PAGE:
My planned blog about cycle advocacy strategies has been hijacked by computer malfunction and the need to write to my councillors. So I'm taking a leaf out of Dave McCraw's book, and posting my letter here (but do read Dave's too):
I understand that the Council is taking several important decisions in the next few days and weeks that will very much affect transport and cycling in Edinburgh. As you know, I think the council's made some amazing strides forward in recent years and that we are moving in the right direction. Indeed, I had a message on facebook only this morning from an old friend in Canada, who was absolutely flabbergasted when he heard that Edinburgh was committing 6% of its transport budget to cycling. He's trying to convince his city to commit 1% and not getting
very far. So, I know you're doing something right!
Nonetheless, I do wish to emphasize how important it is that any major shifts in Edinburgh get things right this time, and not require further tinkering and costly remedial adjustments. In particular, this relates to both Princes Street and Leith walk. We have a real opportunity here, and it matters that we get it right, if we are to enable cycling in Edinburgh, with all the concomitant benefits - including for businesses.
I understand that the current plan for the redesign of Princes St and George St basically treats cyclists like cars, but provides some extra segregation on George Street. While the segregated path is obviously beneficial, banning cycles from Princes Street eastwards is really retrograde. This is not how Copenhagen or any other city has supported and encouraged cycling. Instead, what we see is the widespread and extensive provision of cycling contraflows, of two way segregated paths, and/or cycling encouraged in pedestrianized areas. Cyclists are not drivers - they are mobile shoppers who will stop at markets, browse stalls, and pop into cafes. We want to encourage this, not erect 'no cycling' signs right outside Waverley as a greeting to arriving tourists!
It is thus vitally important that the 'steer' the Transport Cttee gives to the proposed plan is one which emphasizes the importance of making cyclists and pedestrians welcome in the city centre. I used to cycle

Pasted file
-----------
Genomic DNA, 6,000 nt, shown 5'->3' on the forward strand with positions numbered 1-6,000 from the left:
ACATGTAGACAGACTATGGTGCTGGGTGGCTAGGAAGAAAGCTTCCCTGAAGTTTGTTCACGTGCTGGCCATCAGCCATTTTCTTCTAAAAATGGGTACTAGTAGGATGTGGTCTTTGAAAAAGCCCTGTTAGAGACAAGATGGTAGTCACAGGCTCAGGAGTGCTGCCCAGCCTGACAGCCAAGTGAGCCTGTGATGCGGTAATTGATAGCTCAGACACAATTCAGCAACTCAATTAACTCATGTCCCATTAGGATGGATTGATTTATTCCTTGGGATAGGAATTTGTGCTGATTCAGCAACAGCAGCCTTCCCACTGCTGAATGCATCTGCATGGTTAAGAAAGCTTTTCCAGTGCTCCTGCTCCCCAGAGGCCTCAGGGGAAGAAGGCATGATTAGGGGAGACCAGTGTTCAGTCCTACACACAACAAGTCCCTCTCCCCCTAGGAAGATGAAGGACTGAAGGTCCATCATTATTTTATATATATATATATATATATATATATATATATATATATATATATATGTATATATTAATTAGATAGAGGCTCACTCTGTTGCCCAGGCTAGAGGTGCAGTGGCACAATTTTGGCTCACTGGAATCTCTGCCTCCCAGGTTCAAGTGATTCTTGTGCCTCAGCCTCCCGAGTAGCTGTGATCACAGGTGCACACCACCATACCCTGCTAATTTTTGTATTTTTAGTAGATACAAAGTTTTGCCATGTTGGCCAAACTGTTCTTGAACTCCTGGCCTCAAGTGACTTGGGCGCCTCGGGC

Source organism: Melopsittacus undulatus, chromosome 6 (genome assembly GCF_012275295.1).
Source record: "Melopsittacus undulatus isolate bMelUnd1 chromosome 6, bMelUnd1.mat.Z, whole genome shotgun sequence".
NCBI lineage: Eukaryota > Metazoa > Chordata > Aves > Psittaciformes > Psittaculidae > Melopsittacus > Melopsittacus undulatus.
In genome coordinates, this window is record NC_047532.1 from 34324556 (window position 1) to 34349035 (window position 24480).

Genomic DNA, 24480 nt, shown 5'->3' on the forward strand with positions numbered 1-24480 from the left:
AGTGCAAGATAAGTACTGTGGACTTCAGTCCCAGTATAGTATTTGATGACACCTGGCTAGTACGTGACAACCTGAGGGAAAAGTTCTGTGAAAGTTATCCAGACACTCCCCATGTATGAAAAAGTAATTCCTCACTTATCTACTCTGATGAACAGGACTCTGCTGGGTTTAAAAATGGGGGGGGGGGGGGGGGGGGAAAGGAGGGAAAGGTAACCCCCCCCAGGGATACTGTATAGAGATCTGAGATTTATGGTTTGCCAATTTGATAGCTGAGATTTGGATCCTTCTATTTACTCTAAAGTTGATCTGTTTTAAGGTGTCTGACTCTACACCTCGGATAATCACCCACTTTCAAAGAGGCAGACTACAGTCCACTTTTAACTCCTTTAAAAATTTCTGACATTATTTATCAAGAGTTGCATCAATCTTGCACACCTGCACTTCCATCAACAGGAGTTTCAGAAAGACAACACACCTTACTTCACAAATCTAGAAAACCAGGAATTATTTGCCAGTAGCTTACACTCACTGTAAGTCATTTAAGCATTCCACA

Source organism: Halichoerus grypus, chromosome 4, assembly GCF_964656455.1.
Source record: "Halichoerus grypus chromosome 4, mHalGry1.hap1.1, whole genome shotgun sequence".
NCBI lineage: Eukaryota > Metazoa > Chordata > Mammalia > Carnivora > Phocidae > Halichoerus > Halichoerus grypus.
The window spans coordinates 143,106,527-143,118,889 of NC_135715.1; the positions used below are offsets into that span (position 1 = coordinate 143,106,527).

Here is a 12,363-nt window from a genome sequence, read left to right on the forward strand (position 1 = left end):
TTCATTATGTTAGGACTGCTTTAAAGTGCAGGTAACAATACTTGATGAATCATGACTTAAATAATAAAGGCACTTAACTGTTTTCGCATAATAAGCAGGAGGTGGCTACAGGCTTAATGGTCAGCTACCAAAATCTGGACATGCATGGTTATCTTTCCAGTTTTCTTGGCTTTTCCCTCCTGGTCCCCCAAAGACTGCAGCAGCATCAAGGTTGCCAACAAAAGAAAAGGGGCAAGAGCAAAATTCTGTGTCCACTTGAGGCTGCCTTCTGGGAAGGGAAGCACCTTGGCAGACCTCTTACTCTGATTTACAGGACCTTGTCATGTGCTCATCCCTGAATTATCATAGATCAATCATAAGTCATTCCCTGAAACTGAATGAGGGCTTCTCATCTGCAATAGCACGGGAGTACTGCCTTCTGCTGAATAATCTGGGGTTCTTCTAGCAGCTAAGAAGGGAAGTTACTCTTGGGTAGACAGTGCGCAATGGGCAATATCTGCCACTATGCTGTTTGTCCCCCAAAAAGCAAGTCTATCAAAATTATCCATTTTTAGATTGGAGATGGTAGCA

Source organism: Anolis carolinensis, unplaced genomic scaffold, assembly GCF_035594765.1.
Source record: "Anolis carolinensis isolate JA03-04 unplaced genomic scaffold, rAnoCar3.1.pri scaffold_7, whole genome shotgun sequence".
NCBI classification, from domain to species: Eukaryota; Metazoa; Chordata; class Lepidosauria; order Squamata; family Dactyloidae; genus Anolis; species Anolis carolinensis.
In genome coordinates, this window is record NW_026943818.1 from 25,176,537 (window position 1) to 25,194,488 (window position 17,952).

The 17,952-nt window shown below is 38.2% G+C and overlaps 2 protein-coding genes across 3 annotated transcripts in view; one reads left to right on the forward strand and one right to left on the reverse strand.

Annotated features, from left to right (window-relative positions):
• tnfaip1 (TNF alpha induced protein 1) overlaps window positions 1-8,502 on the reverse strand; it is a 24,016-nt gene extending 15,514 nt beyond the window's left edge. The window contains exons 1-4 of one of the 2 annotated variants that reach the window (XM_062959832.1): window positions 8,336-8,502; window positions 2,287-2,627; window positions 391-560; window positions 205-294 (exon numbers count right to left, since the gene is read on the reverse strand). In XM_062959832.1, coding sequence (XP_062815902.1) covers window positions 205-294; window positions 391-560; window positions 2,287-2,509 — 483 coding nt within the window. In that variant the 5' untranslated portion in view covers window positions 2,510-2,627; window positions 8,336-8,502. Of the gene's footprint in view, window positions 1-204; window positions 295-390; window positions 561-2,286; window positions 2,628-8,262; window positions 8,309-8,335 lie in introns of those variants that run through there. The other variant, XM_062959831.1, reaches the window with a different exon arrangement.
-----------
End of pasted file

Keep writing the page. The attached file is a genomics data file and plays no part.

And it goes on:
down to Princes street a lot for shopping and I look forward to being able to do so again. But I am convinced that the future of the city centre depends on making this easy, safe, and fun to do, not by restricting access unnecessarily.
I understand that the Transport Cttee is also considering the proposals for Leith Walk. I have contacted you on this before, and have made my input through the consultation process. I would simply add at this point, that if we are really serious about making Edinburgh a cycling city, Leith Walk is an opportunity that we cannot afford to miss. It is one of the scariest roads in the city to cycle on, and not very pleasant to walk either (as I did for 5 years), but it has such potential, both in terms of its width and the wonderful shops and neighborhoods. Again, let's remember all the research indicating how shops and restaurants elsewhere have benefitted financially once
segregated cycle paths were installed. And remember also that as in London, a remarkably high proportion of residents in and around Leith Walk, are not car owners. Whether they choose to walk, cycle or bus, these residents will benefit from cyclepaths beside the footpaths.
I'm sure you've read the London vision for cycling - and compared it to ATAP. Edinburgh gets mentioned rightly for its financial commitment to cycing, but let's make sure that we spend that money wisely on good quality infrastructure (which is not necessarily expensive infrastructure), rather than risk another farce like the QBC. While retrofitting infrastructure can be expensive, the Leith Walk proposals are an amazing opportunity to move forward and integrate cycling into our travel plans, in a way that we have rarely been able to do.
Apologies for this long message. Please don't feel you need to reply, but I do hope you will bear these points in mind when you and your respective parties make decisions, and especially in consultation with your colleagues who sit on the Transport Committee.
All best wishes,